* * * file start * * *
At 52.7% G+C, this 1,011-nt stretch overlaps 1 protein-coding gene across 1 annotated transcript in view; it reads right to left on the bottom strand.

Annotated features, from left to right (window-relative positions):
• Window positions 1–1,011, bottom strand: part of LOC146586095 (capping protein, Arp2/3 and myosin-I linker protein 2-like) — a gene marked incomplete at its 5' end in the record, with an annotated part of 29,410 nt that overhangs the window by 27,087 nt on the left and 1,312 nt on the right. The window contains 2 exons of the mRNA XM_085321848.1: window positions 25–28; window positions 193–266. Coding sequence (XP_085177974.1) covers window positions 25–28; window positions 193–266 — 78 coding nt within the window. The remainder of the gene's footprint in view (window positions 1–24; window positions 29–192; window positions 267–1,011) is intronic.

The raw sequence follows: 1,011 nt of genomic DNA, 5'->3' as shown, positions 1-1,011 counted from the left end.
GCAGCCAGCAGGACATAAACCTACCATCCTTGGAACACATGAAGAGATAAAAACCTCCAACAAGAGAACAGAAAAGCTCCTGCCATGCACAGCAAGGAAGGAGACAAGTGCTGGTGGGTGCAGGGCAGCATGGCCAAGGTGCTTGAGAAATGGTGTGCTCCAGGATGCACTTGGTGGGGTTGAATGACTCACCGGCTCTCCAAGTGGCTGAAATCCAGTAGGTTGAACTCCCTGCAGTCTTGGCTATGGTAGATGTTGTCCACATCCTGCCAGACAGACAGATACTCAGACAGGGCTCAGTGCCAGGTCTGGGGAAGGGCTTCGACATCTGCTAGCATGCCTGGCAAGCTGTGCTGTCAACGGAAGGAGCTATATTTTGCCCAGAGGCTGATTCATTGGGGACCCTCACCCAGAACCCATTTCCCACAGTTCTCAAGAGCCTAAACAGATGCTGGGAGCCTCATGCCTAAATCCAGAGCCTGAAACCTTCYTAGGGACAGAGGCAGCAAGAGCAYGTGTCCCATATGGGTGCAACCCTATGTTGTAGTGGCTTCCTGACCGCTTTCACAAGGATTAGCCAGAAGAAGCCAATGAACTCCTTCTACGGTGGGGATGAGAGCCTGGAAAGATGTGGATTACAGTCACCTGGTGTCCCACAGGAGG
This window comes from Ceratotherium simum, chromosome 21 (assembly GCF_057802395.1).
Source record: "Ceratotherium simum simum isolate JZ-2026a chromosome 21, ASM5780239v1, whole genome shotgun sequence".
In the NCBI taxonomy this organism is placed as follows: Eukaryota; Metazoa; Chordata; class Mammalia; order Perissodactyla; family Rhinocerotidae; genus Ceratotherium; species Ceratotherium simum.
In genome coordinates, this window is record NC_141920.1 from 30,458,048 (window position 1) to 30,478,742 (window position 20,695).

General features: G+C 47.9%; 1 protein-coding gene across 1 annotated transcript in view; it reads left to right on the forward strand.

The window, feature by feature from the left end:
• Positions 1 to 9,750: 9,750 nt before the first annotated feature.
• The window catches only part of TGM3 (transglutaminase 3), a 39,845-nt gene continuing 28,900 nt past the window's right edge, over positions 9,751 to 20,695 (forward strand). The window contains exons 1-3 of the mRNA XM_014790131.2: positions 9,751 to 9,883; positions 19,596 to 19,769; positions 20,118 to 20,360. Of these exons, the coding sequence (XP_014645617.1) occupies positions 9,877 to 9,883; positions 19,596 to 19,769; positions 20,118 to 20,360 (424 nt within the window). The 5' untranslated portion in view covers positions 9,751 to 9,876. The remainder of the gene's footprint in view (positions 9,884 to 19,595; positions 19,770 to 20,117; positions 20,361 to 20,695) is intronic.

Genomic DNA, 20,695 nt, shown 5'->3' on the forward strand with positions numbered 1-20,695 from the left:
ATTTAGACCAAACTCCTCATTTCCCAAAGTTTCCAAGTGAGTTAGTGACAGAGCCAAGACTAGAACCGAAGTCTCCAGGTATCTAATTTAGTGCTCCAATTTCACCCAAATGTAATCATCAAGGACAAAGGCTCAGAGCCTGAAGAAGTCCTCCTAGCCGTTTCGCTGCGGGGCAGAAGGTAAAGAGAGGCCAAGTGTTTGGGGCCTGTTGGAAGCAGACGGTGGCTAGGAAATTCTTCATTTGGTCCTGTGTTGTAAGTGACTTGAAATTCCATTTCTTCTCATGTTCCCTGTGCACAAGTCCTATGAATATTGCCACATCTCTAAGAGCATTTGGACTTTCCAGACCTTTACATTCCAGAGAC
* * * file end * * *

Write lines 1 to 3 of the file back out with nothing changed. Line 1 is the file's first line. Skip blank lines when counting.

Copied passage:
At 52.7% G+C, this 1,011-nt stretch overlaps 1 protein-coding gene across 1 annotated transcript in view; it reads right to left on the bottom strand.

Annotated features, from left to right (window-relative positions):
• Window positions 1–1,011, bottom strand: part of LOC146586095 (capping protein, Arp2/3 and myosin-I linker protein 2-like) — a gene marked incomplete at its 5' end in the record, with an annotated part of 29,410 nt that overhangs the window by 27,087 nt on the left and 1,312 nt on the right. The window contains 2 exons of the mRNA XM_085321848.1: window positions 25–28; window positions 193–266. Coding sequence (XP_085177974.1) covers window positions 25–28; window positions 193–266 — 78 coding nt within the window. The remainder of the gene's footprint in view (window positions 1–24; window positions 29–192; window positions 267–1,011) is intronic.